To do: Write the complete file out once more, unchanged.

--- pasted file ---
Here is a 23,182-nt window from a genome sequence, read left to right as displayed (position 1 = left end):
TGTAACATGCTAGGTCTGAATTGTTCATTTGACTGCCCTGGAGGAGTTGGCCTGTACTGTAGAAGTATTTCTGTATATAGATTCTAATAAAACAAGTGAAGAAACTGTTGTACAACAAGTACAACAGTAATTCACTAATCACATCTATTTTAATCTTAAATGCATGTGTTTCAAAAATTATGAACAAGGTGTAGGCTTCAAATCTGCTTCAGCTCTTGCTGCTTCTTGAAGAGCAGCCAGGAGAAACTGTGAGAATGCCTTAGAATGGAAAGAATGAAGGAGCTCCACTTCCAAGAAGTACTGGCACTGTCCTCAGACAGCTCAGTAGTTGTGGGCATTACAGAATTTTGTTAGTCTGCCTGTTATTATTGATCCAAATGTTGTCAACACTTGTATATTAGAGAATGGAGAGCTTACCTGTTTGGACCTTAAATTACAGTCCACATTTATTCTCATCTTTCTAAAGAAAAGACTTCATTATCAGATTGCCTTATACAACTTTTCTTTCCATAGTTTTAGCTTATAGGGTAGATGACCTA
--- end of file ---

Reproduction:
Here is a 23,182-nt window from a genome sequence, read left to right as displayed (position 1 = left end):
TGTAACATGCTAGGTCTGAATTGTTCATTTGACTGCCCTGGAGGAGTTGGCCTGTACTGTAGAAGTATTTCTGTATATAGATTCTAATAAAACAAGTGAAGAAACTGTTGTACAACAAGTACAACAGTAATTCACTAATCACATCTATTTTAATCTTAAATGCATGTGTTTCAAAAATTATGAACAAGGTGTAGGCTTCAAATCTGCTTCAGCTCTTGCTGCTTCTTGAAGAGCAGCCAGGAGAAACTGTGAGAATGCCTTAGAATGGAAAGAATGAAGGAGCTCCACTTCCAAGAAGTACTGGCACTGTCCTCAGACAGCTCAGTAGTTGTGGGCATTACAGAATTTTGTTAGTCTGCCTGTTATTATTGATCCAAATGTTGTCAACACTTGTATATTAGAGAATGGAGAGCTTACCTGTTTGGACCTTAAATTACAGTCCACATTTATTCTCATCTTTCTAAAGAAAAGACTTCATTATCAGATTGCCTTATACAACTTTTCTTTCCATAGTTTTAGCTTATAGGGTAGATGACCTA